“We wanted to provide our kids more access to technology,” explains middle school tech coach Cristina Bustamante, “especially being in Silicon Valley.”
Sounds like a no-brainer, but some schools, whether in the tech capital of the country or not, face an uphill financial battle when it comes to not only equipping their students with up-to-date technological tools, but teaching them how to use the tools creatively and responsibly.
That’s where Verizon Innovative Learning comes in, with tech coaches like Bustamante — getting spotlighted now in honor of Teacher Appreciation Week — guiding the way. The program provides free technology and internet access to schools through an application process, and a “next-gen, technology-infused curriculum that changes the way teachers teach and students learn.”
“So oftentimes our students don't have access to the internet once they leave school campus,” says Bustamante, who was a classroom teacher for 13 years and is now working with teachers and students at Ocala STEAM Academy, in San Jose, Calif., as part of the grant from Verizon (which is the parent company of Yahoo Lifestyle).
“This program allows them to have more access so that the learning can continue when they get home,” she says. “It doesn't end once the school day ends.”
An early challenge of coming into a school without much tech literacy, she says, is making sure that everyone involved — teachers and students and parents alike — understand the wide range of options. “I could model the lesson with a teacher. I could help lesson plan,” she explains, noting the importance of coaching students and teachers on how to incorporate technology in a creative, meaningful way.
But as any parent of a tech-savvy kid knows, that’s only half the battle. The second is making sure they use the technology responsibly and safely, and that they don’t freeze and broadcast moments in time that could come back and bite them later.
Here are 5 lessons from Bustamante, which can help parents of tweens and teens, either in or out of any classroom:
Know that, technologically speaking, your kid will likely know more than you do. And that’s OK.
A lot the most valuable learning can come from just letting the kids play and giving them that space to be able to do that, says Bustamante — “and being okay with the fact that they're going to probably know more than you. And that's hard for adults sometimes, because that's not an easy feeling to own.” That means that, sometimes, the learning curve will be more on the adult end then on the student end, she notes.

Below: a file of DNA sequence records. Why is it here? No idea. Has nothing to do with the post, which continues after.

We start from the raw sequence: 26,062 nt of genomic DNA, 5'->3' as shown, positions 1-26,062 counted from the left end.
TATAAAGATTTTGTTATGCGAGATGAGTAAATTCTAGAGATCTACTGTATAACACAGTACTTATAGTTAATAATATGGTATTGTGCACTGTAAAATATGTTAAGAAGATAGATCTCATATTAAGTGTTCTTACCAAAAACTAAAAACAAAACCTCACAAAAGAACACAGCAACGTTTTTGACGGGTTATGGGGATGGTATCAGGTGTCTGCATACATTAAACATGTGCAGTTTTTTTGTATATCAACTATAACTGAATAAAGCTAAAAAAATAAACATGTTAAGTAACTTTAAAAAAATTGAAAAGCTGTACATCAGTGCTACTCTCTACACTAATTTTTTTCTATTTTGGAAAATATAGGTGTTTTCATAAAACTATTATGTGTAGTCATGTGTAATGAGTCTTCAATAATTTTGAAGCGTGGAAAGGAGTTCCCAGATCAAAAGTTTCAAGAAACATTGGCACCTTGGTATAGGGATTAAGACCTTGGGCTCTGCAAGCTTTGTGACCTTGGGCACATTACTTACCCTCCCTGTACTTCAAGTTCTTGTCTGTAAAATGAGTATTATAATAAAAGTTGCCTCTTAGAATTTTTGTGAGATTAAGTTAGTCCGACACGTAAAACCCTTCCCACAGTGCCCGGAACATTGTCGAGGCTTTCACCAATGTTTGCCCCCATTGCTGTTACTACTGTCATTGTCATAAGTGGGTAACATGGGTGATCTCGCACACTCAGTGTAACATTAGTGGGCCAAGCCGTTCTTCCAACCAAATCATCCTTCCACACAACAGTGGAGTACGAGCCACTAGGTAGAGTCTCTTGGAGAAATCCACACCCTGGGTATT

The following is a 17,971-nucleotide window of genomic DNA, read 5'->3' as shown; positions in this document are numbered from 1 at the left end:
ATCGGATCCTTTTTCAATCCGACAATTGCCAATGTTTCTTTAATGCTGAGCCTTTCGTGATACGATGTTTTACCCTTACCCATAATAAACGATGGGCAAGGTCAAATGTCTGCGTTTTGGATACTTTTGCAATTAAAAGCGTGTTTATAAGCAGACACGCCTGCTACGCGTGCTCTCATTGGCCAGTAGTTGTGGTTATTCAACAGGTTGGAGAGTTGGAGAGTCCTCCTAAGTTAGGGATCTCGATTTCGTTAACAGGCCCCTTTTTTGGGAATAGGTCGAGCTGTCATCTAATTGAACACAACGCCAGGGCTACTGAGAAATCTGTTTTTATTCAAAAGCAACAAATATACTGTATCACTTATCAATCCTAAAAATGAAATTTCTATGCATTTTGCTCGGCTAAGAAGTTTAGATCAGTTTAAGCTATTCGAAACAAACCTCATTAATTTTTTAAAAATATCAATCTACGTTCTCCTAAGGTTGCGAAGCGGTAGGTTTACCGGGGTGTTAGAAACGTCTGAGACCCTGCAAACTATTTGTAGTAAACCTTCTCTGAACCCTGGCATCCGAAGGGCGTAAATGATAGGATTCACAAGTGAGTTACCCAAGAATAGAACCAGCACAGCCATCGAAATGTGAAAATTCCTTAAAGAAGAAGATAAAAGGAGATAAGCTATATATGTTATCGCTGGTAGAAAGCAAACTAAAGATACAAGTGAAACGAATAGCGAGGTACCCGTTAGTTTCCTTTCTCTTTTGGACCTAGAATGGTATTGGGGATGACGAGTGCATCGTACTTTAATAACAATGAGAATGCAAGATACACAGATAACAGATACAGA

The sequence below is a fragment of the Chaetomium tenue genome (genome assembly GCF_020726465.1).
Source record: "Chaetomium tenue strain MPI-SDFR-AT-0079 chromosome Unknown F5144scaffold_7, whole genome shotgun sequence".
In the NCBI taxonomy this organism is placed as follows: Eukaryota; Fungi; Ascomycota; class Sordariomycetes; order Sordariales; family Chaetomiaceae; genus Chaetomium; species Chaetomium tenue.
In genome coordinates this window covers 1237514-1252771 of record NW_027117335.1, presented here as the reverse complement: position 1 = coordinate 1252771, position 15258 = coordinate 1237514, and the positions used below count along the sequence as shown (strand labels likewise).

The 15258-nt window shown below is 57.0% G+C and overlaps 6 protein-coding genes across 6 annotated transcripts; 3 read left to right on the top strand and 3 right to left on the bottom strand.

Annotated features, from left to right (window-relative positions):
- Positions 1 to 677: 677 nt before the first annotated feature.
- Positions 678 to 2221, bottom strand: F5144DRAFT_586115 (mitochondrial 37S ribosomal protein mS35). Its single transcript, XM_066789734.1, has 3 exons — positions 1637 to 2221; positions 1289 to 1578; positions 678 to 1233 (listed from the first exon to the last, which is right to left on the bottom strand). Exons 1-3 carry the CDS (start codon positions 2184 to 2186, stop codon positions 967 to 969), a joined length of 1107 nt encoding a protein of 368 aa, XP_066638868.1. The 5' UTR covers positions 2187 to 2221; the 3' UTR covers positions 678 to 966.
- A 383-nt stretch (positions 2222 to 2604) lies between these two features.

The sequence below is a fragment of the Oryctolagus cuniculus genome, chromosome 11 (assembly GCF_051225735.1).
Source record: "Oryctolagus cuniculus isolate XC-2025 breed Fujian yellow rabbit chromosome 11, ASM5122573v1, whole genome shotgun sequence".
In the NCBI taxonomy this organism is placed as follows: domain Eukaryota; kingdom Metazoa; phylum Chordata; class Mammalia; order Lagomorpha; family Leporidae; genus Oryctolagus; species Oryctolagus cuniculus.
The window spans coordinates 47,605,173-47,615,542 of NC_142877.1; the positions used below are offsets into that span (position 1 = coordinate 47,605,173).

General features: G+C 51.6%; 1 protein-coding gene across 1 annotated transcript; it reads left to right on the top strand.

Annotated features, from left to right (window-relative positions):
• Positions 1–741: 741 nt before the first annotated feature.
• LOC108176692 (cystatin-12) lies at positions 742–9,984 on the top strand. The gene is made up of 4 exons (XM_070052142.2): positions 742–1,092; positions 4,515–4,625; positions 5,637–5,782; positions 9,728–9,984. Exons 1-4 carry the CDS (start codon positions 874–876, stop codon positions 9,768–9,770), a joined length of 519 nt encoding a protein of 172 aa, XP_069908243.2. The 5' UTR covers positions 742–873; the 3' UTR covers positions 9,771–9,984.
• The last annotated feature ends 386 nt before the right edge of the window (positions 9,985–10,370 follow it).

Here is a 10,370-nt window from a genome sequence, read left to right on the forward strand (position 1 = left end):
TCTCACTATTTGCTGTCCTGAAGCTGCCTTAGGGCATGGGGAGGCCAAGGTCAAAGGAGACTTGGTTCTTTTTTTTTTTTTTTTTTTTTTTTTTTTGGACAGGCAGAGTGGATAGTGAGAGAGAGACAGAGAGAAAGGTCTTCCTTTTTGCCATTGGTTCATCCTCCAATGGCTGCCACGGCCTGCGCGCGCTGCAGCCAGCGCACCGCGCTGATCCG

Discuss treating people well on social media — and don’t necessarily punish when they mess up.
“We do digital citizenship every year with the kids. It's a constant conversation,” Bustamante says. Sometimes, kids post a “bad picture” or have made a negative comment to someone, she says, but they make a conscious effort to not take the device away, noting, “It’s a discussion, it's a lesson. It's getting the kids involved and really understanding the impact of their actions.”
She adds, “You know, it's really easy to just take things away and shut things down. I remember I got frustrated at a tech meeting recently, cause they're like, ‘We took away the ability for the kids to choose their own Chrome theme.’ And I'm like, ‘but why? If they're choosing appropriate Chrome themes, then maybe discuss why that's not an okay thing to do when you're at school, and then show them how to pick appropriate ones. Don't just shut off the ability to do that.’” When a student is writing notes in class, she asks, “Do you take a pencil and paper away from him? No. So why is that any different with a digital device?”
Stress the future impact of their current online actions.
“So, it used to be we’d talk about their ‘digital footprint,’ and now it's a ‘digital tattoo,’ because footprints go away,” she says. She attempts to teach kids that “what you think is cute now is not when you try to get a job or get into college, you know? ‘Think about it: What are they going to see?’ Bustamante’s son, for example, starts high school next year. “I tell him, ‘if you make any of the sports teams, you better not be pictured with a red cup in your hand, ever. Even if you're drinking water out of it. People are going to see a red cup and make assumptions about what's in it.’ So, you know, it's just little things that we didn't have to think about.”
Focus on the simple joys that technology can bring kids.
“It’s super simple, but just having a camera on a device makes such a big difference” for her students, she says. “Being able to create a video or use photos that you've done.” Turning that into a mind-blowing experience doesn’t take all that much, she says, explaining a project she worked on with kids based on empathy and engineering: “Eighth graders interviewed a few different clients and they were supposed to engineer something to help make that person's life better,” she says. “For a client with anxiety, one of the groups coded an app which included journaling and soothing music and positive self-messages.”
Help your child succeed IRL, and watch the rest fall into place.
“We want them to be good humans. We want them to treat other people with respect. We want them to be able to go out there and solve problems and listen to what other people have to say. We want them to see their self-worth,” Bustamante says. “I think if we can send them onto high school as good people, the rest of it will fall in place for them. And so obviously learning is important, but more important than that, I think, is: What kind of people are they leaving as?”
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